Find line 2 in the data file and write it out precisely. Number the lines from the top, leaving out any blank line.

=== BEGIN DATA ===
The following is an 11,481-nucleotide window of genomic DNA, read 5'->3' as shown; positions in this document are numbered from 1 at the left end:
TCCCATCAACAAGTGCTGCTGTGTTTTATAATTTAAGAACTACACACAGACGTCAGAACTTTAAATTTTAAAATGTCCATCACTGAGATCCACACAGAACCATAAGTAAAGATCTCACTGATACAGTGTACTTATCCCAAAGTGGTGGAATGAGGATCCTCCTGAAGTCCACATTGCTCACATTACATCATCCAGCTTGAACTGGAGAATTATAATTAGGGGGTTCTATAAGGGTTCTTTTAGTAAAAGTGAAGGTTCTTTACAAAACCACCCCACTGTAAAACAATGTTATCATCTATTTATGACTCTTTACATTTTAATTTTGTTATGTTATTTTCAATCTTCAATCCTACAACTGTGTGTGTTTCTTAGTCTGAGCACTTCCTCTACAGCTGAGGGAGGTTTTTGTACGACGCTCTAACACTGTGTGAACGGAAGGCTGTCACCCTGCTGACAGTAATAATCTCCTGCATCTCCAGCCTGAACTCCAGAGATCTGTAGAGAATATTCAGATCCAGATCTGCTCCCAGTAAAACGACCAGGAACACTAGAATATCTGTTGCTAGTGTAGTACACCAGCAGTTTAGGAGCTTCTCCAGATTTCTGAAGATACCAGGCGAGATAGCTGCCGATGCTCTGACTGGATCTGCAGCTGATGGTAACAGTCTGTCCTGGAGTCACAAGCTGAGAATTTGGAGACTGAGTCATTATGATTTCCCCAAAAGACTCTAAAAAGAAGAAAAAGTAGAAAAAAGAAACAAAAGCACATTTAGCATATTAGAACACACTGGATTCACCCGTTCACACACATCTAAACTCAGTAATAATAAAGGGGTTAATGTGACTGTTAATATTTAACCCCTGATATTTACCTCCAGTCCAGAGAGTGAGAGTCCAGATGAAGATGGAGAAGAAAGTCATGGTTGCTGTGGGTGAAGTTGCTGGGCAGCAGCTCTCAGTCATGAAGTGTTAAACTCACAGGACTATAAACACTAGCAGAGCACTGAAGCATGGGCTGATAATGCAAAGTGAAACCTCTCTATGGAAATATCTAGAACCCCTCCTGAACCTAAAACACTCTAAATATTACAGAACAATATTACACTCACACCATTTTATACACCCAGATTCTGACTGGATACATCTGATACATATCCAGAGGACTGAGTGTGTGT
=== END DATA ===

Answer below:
TCCCATCAACAAGTGCTGCTGTGTTTTATAATTTAAGAACTACACACAGACGTCAGAACTTTAAATTTTAAAATGTCCATCACTGAGATCCACACAGAACCATAAGTAAAGATCTCACTGATACAGTGTACTTATCCCAAAGTGGTGGAATGAGGATCCTCCTGAAGTCCACATTGCTCACATTACATCATCCAGCTTGAACTGGAGAATTATAATTAGGGGGTTCTATAAGGGTTCTTTTAGTAAAAGTGAAGGTTCTTTACAAAACCACCCCACTGTAAAACAATGTTATCATCTATTTATGACTCTTTACATTTTAATTTTGTTATGTTATTTTCAATCTTCAATCCTACAACTGTGTGTGTTTCTTAGTCTGAGCACTTCCTCTACAGCTGAGGGAGGTTTTTGTACGACGCTCTAACACTGTGTGAACGGAAGGCTGTCACCCTGCTGACAGTAATAATCTCCTGCATCTCCAGCCTGAACTCCAGAGATCTGTAGAGAATATTCAGATCCAGATCTGCTCCCAGTAAAACGACCAGGAACACTAGAATATCTGTTGCTAGTGTAGTACACCAGCAGTTTAGGAGCTTCTCCAGATTTCTGAAGATACCAGGCGAGATAGCTGCCGATGCTCTGACTGGATCTGCAGCTGATGGTAACAGTCTGTCCTGGAGTCACAAGCTGAGAATTTGGAGACTGAGTCATTATGATTTCCCCAAAAGACTCTAAAAAGAAGAAAAAGTAGAAAAAAGAAACAAAAGCACATTTAGCATATTAGAACACACTGGATTCACCCGTTCACACACATCTAAACTCAGTAATAATAAAGGGGTTAATGTGACTGTTAATATTTAACCCCTGATATTTACCTCCAGTCCAGAGAGTGAGAGTCCAGATGAAGATGGAGAAGAAAGTCATGGTTGCTGTGGGTGAAGTTGCTGGGCAGCAGCTCTCAGTCATGAAGTGTTAAACTCACAGGACTATAAACACTAGCAGAGCACTGAAGCATGGGCTGATAATGCAAAGTGAAACCTCTCTATGGAAATATCTAGAACCCCTCCTGAACCTAAAACACTCTAAATATTACAGAACAATATTACACTCACACCATTTTATACACCCAGATTCTGACTGGATACATCTGATACATATCCAGAGGACTGAGTGTGTGT